After I passed the 22 SAS Regiment selection course in the mid 1970s, we were issued our personal ops kit and sent over to our squadrons to begin our new careers as SAS troopers.
It was an amazing time for me, coming from the RAF Regiment and being one of only 6 passes.
At that time, the Dhofar War in Oman was still ongoing, and my kit preparation was very much centered around that conflict. Much of the kit, albeit classed as special forces, was from the second world war, and had been handed down through the various conflicts since, for over 30 years.
One of my prized items was the stiletto…or commando dagger…or as it’s known correctly, the Fairbairn Sykes fighting knife.
I was lucky enough to have gone to the RQMS stores alone and at the right time. I was tied up with some laborious admin to do at RHQ first. Changing over paperwork from the RAF to the Army (something that kept haunting me for the next 4 years until I decided to leave the RAF altogether. Switch arms to the Army by becoming a member of the Parachute Regiment as my parent unit on paper, while still remaining in the SAS). While I was drawing up my personal kit, the RQMS’s storeman said that he had found an old box of stilettos along with other old gear as they’re getting ready for a store’s audit. He said that although he’ll issue me with the required stiletto, there are some older ones in the box if I wanted one.
I looked into the box, there must have been 20 to 30 knives in there. Some in their leather sheathes, some just lying without a sheath. Some had markings on the blades, some just had the MOD arrow marked onto the cross guard above the blade.
I chose one with a Wilkinson Sword etching on one side of the blade, and The FS Fighting Knife etched on the other side…as I thought it looked cool. The stiletto that I was issued with was black with no markings. For the rest of my career, I’d carry the etched one…as again I thought it looked cool. Actually it felt different. Maybe the older etched one was way better made, compared to the then present day made by the thousands issued one?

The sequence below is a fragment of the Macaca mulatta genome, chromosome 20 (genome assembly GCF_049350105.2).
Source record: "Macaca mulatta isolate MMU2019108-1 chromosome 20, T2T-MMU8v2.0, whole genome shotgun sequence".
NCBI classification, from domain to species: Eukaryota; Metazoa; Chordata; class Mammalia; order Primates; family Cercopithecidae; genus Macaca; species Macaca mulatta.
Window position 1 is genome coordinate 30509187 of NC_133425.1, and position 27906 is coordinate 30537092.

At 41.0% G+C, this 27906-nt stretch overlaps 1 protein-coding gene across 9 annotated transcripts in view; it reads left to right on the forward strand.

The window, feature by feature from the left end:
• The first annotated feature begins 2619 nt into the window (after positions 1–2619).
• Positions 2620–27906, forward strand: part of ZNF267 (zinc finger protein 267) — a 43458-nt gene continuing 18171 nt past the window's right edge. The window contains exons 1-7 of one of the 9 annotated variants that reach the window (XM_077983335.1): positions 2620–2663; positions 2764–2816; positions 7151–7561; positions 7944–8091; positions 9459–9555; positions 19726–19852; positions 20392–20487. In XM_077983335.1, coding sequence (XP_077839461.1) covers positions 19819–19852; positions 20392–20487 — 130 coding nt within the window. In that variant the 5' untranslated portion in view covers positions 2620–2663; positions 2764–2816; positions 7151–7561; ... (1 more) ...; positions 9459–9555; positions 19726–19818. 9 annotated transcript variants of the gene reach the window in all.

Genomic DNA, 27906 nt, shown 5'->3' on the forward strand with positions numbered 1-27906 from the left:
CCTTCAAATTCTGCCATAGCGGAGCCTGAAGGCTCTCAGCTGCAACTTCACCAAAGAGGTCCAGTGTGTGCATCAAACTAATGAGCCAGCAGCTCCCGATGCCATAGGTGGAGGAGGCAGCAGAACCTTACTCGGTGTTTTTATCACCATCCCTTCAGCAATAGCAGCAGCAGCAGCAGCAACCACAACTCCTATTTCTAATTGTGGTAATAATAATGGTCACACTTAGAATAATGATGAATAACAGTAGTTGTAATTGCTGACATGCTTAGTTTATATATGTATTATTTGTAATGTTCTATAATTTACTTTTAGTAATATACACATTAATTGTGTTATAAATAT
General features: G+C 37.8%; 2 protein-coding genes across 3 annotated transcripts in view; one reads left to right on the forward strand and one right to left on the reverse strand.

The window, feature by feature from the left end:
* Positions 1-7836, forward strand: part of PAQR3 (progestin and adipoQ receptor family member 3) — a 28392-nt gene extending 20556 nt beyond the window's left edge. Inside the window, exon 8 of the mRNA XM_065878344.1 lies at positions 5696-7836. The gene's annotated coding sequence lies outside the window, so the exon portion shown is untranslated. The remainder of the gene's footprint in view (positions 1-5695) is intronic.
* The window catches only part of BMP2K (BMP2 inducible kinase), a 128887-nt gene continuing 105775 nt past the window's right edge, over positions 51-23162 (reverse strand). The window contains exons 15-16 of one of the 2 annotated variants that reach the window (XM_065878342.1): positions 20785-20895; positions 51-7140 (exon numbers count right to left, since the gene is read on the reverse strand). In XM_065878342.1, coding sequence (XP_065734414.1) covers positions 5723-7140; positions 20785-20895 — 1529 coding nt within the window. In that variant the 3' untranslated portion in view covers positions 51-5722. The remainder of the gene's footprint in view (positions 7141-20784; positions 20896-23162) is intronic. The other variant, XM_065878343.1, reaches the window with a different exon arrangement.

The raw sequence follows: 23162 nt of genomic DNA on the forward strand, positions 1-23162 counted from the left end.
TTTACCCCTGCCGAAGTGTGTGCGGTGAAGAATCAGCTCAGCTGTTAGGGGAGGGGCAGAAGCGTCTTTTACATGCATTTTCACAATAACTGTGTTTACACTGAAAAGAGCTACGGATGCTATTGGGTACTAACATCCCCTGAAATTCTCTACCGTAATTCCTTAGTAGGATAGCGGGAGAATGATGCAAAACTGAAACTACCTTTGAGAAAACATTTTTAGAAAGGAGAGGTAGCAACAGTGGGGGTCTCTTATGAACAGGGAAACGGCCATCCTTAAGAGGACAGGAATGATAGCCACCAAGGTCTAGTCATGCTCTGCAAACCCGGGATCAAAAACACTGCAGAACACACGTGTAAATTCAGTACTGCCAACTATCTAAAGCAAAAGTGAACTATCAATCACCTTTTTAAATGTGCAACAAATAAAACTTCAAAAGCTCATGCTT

I spent years during my down time on deployments, just sitting and cleaning the knife, wondering who had been issued it before me. Did one of Stirling’s originals have it? Did it see service in Malaya, Borneo, the Radfan? Did one of the lads have it up on the jebel in Dhofar? Although it was in very good shape, it still looked well used.
If only it could speak…however, it’s mine now and I’ll treasure it forever.
Over the years it would become a lucky charm more than a tool to rip out throats. With me, it seen service in Dhofar, the Falklands War, the First Gulf War and Bosnia, along with some not so well known operations. Like me though, it’s now retired.
And now I’m retired, I’ve come to treasure my few remaining military trinkets gathered together over those special years. Little did I know though, just how sought after this particular knife is around the world. I see them going on the internet for extortionate prices now…and people paying it!
After 23 years of military service, and almost 20 of those in 22 SAS Regiment along with my stiletto, I can now say that during one of my many deployments on operations, that I did actually use it…to open my mail.
One of the most awesome and treasured letter openers of all time. It may be worth money to some, but to me…it’s absolutely priceless.